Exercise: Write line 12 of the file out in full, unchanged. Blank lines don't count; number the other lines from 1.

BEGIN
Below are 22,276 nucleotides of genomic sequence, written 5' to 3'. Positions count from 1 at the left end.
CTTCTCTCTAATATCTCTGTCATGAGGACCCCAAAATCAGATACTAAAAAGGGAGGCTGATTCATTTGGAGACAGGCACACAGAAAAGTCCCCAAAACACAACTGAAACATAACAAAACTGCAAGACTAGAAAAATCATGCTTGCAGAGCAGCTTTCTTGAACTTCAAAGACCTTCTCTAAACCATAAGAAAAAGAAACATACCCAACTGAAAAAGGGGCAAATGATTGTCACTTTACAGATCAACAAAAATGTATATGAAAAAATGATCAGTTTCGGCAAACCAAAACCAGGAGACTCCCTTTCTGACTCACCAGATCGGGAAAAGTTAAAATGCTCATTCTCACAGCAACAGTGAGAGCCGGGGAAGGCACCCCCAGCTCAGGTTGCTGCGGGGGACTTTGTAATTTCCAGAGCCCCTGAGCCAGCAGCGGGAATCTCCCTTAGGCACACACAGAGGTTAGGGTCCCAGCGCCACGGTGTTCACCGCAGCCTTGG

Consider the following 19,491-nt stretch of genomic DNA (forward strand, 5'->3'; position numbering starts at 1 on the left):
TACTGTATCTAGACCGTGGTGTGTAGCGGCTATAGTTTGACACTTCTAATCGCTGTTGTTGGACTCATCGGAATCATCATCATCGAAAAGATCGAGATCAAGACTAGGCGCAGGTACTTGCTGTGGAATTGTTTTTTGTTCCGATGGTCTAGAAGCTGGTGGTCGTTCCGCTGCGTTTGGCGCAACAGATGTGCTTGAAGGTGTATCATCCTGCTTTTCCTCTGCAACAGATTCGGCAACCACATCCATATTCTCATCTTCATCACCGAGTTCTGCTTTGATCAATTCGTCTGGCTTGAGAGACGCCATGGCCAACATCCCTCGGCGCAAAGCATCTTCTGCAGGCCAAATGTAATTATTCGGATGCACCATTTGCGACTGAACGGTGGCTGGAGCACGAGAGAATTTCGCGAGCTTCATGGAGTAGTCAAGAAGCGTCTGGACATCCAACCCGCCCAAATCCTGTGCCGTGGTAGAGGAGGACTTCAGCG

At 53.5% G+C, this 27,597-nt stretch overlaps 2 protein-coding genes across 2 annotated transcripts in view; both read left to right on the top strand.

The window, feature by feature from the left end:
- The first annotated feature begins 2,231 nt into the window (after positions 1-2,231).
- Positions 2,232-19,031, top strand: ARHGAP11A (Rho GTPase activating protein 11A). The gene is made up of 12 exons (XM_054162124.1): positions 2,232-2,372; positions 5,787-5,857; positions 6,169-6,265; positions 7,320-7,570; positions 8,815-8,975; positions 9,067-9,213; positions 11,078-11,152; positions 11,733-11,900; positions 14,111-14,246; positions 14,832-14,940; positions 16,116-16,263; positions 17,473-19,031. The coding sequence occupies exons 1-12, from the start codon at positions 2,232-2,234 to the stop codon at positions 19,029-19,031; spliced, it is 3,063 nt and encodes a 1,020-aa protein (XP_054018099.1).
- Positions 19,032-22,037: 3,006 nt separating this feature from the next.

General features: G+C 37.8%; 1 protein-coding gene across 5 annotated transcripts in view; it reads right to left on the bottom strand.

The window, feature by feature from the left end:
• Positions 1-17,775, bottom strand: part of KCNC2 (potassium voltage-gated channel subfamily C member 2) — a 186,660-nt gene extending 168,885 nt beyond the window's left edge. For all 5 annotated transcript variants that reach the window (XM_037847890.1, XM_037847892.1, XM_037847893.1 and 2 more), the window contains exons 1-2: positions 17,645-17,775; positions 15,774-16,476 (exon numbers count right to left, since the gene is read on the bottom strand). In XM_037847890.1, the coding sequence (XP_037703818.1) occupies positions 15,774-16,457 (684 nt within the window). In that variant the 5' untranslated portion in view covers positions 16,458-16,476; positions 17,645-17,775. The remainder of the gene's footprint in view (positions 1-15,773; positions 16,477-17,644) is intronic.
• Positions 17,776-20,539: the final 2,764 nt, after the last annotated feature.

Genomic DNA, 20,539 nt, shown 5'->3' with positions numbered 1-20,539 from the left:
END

• Positions 1-17,775, bottom strand: part of KCNC2 (potassium voltage-gated channel subfamily C member 2) — a 186,660-nt gene extending 168,885 nt beyond the window's left edge. For all 5 annotated transcript variants that reach the window (XM_037847890.1, XM_037847892.1, XM_037847893.1 and 2 more), the window contains exons 1-2: positions 17,645-17,775; positions 15,774-16,476 (exon numbers count right to left, since the gene is read on the bottom strand). In XM_037847890.1, the coding sequence (XP_037703818.1) occupies positions 15,774-16,457 (684 nt within the window). In that variant the 5' untranslated portion in view covers positions 16,458-16,476; positions 17,645-17,775. The remainder of the gene's footprint in view (positions 1-15,773; positions 16,477-17,644) is intronic.